Louis Templeman: ‘The Face of Gone’ on how to live after your world ends

Yesterday I posted Jem Bendell’s Deep Adaptation and beyond and raised questions about what those us of formed in Western Christianity do when humans are no longer the center of God’s creation covenant? How then shall we live when no “Red Sea” miracle or Deus-ex-machina moment will save us from climate-induced social collapse? Where does hope fit as a theological theme when humans are decentered?

I also asked for conversation with people whose worlds have ended before–such as displaced Indigenous communities, refugees, prisoners. Noting that they may have practical guides and spiritual resources on how to live post climate collapse.

Today, I offer you an eloquent response from Louis Templeman, who was an inmate in Baker Correctional Institution, in Sanderson, Fla. What can we learn from Louis’ wisdom about how to live after the end of the world?–Rose Marie Berger

From Louis Templeman: I haven’t read your links yet. Just your letter. I apologize for not waiting until time to pass so I can rewrite. But, it is disposable anyway. Hope it mirrors the trouble you feel. Here’s what prison is like:

All over, all gone, alright.
All over, all gone, alright.
Uselessness and Helplessness, the religious
of the apocalypse, embrace me and squeeze me
and invite me to endure. And wait. And wait.
And, yes, wait.
But waiting is over. I’m already there. They’re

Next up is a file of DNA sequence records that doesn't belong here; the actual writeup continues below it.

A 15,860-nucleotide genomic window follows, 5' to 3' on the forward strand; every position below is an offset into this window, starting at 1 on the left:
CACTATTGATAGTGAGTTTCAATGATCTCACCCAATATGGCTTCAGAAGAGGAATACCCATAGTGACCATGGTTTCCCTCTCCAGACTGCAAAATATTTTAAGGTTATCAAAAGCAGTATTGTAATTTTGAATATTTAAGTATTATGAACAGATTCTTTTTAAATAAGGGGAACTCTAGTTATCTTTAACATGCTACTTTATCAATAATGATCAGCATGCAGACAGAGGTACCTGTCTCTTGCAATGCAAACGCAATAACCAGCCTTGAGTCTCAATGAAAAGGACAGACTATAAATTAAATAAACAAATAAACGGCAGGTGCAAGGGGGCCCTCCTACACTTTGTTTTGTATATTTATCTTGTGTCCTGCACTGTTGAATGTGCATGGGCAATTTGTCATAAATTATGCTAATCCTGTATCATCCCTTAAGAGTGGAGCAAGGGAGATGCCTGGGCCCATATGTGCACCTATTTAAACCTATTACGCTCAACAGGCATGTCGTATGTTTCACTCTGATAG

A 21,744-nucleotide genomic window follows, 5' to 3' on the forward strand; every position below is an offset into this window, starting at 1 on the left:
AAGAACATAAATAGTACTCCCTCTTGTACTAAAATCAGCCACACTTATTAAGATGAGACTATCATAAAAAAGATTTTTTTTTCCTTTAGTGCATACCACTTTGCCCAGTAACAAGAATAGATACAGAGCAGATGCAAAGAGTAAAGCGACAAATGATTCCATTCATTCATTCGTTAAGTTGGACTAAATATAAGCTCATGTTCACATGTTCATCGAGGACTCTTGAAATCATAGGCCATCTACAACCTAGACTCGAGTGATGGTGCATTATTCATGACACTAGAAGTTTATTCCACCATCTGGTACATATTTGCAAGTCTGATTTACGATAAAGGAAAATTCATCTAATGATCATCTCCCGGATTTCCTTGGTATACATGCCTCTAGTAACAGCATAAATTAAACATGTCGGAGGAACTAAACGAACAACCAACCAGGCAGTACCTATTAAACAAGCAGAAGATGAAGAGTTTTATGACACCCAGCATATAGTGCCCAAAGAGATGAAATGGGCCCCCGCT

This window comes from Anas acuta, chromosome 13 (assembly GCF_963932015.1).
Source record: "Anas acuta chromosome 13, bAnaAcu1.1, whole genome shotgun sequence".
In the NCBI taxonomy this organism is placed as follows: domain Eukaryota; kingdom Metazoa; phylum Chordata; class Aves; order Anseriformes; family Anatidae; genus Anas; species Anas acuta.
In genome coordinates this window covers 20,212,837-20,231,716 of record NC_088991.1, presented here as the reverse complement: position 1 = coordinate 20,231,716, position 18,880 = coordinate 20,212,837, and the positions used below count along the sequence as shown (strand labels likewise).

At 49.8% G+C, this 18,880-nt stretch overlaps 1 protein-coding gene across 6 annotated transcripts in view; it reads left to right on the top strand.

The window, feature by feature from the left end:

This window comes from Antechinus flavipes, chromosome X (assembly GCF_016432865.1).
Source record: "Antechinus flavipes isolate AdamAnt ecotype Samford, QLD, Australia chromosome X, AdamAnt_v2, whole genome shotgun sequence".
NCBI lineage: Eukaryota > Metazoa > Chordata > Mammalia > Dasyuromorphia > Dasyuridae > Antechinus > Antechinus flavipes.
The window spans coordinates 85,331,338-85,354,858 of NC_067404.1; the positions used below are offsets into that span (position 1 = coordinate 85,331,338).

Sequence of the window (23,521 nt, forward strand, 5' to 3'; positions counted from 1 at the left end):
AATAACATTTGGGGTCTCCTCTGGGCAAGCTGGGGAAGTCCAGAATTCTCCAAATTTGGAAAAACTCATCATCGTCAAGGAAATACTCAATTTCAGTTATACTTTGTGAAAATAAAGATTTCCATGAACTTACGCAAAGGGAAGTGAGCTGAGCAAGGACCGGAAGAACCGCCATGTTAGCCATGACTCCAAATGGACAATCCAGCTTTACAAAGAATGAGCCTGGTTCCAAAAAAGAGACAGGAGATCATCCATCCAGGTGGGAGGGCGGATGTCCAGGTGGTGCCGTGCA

Already here. Already here. Already here.
Pain calls for sleep. Sleep runs from pain. Noise calls
For more, more, more. Listening calls for sense.
Sense calls for meaning. Meaning runs from every damn thing.
Waking up means more of the same. The sleep is short.
The truth sleeps, faking death. The sleep trucks in more of the same.
The same. The same. The same. The same shit.
Yet, the human condition, bred for hope, cries for
something else. Something not coming.
The face of Gone, the face of Over, is ever, ever
ugly and unchanging. Disaster, boring
until painful, calls the sisters to pray for your sight
so, you can watch, and feel, and watch.
–Louis Templeman

Louis Templeman is the father of five adult daughters and very happily married to Joy. He is author of Ice Water from Hell (published under his pen name Gano Rinehart) and has worked as a social worker, Pentecostal pastor, and house painter. He was an inmate in Baker Correctional Institution, Sanderson, Fla.

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